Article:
UT researchers develop first inkjet-printed transistors

Vera Bespalova

UT researchers are developing ways to make smaller, faster and more cost-effective electronics.

The research team, led by Ananth Dodabalapur, an electrical and computer engineering professor at UT, includes Seonpil Jang and Bongjun Kim, both electrical and computer engineering graduate students. Dodabalapur said the carbon nanotube transistor is an important step toward the future of electronics because the new technology allows for more streamlined production methods.

According to the team, transistors are primary components of all circuits that allow one electrical signal to control another. Conventional transistors are made from silicon and have to be manufactured in a pressurized environment, making the process lengthy and expensive.

“Our approach is just using a basic printer, as you just used to print out your document or homework,” Kim said.

The goal of the research is to find an easier, more sustainable way to produce transistors — inkjet-printing allows engineers to do this.

Jang said carbon nanotube transistors, unlike conventional ones made from silicon, are flexible and can be used in things for which silicon is too rigid.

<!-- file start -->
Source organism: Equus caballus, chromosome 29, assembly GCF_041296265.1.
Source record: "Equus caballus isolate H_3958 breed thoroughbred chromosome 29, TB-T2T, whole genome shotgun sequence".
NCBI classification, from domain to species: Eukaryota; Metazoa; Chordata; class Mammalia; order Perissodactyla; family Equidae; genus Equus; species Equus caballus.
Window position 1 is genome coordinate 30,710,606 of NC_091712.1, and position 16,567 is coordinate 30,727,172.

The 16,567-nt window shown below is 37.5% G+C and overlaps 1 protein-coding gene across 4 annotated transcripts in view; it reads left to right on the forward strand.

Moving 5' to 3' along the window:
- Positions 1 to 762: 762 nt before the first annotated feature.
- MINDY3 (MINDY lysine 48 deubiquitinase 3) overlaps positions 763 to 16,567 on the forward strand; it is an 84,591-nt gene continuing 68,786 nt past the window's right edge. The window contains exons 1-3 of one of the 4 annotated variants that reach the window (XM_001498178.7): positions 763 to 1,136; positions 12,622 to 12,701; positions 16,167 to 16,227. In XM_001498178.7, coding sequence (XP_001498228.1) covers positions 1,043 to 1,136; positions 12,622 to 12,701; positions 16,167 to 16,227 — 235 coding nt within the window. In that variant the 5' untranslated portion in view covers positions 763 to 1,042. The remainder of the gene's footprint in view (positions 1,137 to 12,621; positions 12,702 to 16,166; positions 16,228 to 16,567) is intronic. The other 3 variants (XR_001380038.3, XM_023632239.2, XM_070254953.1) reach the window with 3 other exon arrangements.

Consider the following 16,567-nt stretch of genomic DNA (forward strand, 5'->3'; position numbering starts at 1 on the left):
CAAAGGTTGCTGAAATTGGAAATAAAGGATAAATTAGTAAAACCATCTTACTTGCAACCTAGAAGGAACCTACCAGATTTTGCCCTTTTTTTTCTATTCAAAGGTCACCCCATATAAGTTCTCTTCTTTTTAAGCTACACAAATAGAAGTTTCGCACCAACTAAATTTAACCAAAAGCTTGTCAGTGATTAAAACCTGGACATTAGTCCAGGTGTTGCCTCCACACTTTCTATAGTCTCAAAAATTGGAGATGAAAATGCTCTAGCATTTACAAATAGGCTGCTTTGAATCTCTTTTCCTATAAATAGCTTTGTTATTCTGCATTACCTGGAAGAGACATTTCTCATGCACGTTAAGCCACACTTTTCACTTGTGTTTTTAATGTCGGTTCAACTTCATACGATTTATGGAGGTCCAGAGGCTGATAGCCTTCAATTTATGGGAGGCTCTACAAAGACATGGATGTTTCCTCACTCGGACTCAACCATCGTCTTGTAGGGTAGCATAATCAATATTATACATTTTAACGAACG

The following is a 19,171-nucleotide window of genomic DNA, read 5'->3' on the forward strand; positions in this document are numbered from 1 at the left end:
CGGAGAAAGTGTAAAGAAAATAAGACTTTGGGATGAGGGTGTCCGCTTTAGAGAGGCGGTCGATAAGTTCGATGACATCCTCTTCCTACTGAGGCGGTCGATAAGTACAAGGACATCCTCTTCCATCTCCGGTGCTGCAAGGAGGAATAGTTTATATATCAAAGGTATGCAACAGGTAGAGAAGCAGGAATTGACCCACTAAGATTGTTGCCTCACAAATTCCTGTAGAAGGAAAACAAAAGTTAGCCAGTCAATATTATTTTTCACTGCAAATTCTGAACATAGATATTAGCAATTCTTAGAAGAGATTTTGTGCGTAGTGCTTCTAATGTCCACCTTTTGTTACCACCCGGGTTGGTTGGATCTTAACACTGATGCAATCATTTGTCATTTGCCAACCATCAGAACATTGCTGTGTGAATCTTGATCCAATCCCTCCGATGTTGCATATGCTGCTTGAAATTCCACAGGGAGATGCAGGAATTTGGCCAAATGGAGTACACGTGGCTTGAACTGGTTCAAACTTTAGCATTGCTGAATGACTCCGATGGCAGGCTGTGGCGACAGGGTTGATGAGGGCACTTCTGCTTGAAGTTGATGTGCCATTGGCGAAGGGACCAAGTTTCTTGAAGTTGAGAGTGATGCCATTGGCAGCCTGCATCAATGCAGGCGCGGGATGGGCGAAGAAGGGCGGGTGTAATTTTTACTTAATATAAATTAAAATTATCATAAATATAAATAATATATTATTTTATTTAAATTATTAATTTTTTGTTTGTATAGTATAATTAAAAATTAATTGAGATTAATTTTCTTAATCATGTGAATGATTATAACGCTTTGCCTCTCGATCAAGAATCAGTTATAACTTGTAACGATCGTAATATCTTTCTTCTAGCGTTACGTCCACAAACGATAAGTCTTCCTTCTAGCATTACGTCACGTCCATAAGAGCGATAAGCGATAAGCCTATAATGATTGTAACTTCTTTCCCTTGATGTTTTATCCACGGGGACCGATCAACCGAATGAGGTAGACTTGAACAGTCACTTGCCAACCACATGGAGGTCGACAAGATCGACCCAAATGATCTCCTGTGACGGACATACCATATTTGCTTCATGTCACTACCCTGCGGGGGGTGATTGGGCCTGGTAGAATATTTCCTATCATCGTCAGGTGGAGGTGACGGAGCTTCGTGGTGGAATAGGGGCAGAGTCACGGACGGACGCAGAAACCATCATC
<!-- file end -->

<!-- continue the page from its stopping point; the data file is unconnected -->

“We are working on the next generation semiconductor,” Jang said.

The team of researchers found their inkjet-printed transistors are approaching the same quality as transistors made by more expensive and complex non-printing methods. Recently, IBM built a central processing unit using these carbon nanotube transistors, proving that this alternative method has a place in the future of electronics production. In the future, this modernized technology could lower the cost of consumer electronics.

The inkjet-printing method is more environmentally-friendly than its silicon counterpart. Kim said the conventional technology is like coloring an entire piece of paper and erasing everything but the part you need. The new method allows engineers to only draw the needed component — producing less chemical waste.

“The conventional process is subtractive — our process is additive,” Kim said.

Jerry Shih-Ming Wang, electrical engineering honors sophomore, said that the invention of this technology is exciting because it paves the way for endless possibilities both in electrical engineering as well in other fields of scientific research.

“If this technology becomes available, not only for printing carbon nanotubes, but also for printing other molecules, the impact on science would be tremendous,” said Wang. 

Although the ability to print eco-friendly television screens and sensors is still years in the future, the researchers at Cockrell are making this futuristic dream a reality, one transistor at a time.